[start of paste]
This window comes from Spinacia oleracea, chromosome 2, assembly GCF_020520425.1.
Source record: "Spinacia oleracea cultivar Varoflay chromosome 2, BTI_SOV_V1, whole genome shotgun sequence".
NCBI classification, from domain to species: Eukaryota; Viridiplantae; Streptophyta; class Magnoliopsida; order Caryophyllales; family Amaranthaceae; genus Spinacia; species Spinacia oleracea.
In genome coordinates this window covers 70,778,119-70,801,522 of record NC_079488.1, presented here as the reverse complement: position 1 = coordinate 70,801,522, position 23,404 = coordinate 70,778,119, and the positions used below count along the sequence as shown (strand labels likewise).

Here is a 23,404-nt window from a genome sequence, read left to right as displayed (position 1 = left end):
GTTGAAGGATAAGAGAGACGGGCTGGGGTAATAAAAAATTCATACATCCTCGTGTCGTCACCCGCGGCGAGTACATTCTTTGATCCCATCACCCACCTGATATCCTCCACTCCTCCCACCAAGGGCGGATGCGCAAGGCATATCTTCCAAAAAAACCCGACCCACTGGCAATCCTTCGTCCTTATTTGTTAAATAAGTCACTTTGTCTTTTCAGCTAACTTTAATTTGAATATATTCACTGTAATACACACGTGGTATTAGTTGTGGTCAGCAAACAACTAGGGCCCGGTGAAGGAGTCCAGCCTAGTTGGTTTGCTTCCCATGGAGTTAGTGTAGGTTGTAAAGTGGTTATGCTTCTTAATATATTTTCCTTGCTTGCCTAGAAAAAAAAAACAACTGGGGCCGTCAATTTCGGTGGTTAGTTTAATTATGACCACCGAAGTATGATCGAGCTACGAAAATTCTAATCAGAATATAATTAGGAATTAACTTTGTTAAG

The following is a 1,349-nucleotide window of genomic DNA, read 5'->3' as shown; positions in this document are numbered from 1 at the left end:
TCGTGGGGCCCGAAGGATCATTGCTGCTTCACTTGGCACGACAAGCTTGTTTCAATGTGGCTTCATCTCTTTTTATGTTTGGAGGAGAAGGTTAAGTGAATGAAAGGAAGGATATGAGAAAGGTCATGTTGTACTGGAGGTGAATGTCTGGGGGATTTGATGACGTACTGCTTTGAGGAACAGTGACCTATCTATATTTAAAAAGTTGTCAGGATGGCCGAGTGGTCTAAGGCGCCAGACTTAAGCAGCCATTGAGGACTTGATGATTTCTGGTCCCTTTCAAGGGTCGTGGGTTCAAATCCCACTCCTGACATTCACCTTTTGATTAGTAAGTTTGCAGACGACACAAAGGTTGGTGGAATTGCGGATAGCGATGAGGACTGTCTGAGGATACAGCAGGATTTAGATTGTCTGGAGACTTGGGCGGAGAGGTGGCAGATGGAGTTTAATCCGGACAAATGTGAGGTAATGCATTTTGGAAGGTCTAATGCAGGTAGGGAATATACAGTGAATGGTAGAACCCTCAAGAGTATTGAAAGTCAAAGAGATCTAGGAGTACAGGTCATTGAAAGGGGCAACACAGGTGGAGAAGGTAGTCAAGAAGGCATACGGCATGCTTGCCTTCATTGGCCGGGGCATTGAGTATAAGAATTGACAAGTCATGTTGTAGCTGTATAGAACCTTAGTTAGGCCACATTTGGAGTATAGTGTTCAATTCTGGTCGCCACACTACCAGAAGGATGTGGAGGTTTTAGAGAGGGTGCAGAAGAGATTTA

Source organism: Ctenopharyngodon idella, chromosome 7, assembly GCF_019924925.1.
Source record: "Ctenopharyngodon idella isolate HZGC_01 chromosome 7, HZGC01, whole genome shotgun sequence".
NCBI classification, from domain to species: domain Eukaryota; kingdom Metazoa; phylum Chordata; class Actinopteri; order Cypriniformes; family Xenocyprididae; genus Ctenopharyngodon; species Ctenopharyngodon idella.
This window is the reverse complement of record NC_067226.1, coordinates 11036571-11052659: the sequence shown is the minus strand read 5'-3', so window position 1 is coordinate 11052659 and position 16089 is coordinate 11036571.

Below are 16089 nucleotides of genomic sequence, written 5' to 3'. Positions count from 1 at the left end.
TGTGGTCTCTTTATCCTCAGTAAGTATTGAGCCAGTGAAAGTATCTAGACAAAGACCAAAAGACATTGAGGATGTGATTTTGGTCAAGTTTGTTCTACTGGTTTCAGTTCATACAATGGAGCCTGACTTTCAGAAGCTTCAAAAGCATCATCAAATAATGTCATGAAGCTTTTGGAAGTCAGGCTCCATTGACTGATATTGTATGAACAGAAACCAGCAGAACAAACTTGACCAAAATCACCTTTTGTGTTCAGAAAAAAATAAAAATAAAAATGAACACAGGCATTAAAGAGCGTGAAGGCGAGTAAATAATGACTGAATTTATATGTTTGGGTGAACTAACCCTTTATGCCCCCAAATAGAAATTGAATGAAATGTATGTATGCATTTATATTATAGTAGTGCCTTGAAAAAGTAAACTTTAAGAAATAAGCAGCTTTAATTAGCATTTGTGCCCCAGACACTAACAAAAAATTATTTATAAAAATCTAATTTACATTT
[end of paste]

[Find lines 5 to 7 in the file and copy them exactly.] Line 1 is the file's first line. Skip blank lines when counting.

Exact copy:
Here is a 23,404-nt window from a genome sequence, read left to right as displayed (position 1 = left end):
GTTGAAGGATAAGAGAGACGGGCTGGGGTAATAAAAAATTCATACATCCTCGTGTCGTCACCCGCGGCGAGTACATTCTTTGATCCCATCACCCACCTGATATCCTCCACTCCTCCCACCAAGGGCGGATGCGCAAGGCATATCTTCCAAAAAAACCCGACCCACTGGCAATCCTTCGTCCTTATTTGTTAAATAAGTCACTTTGTCTTTTCAGCTAACTTTAATTTGAATATATTCACTGTAATACACACGTGGTATTAGTTGTGGTCAGCAAACAACTAGGGCCCGGTGAAGGAGTCCAGCCTAGTTGGTTTGCTTCCCATGGAGTTAGTGTAGGTTGTAAAGTGGTTATGCTTCTTAATATATTTTCCTTGCTTGCCTAGAAAAAAAAAACAACTGGGGCCGTCAATTTCGGTGGTTAGTTTAATTATGACCACCGAAGTATGATCGAGCTACGAAAATTCTAATCAGAATATAATTAGGAATTAACTTTGTTAAG

The following is a 1,349-nucleotide window of genomic DNA, read 5'->3' as shown; positions in this document are numbered from 1 at the left end: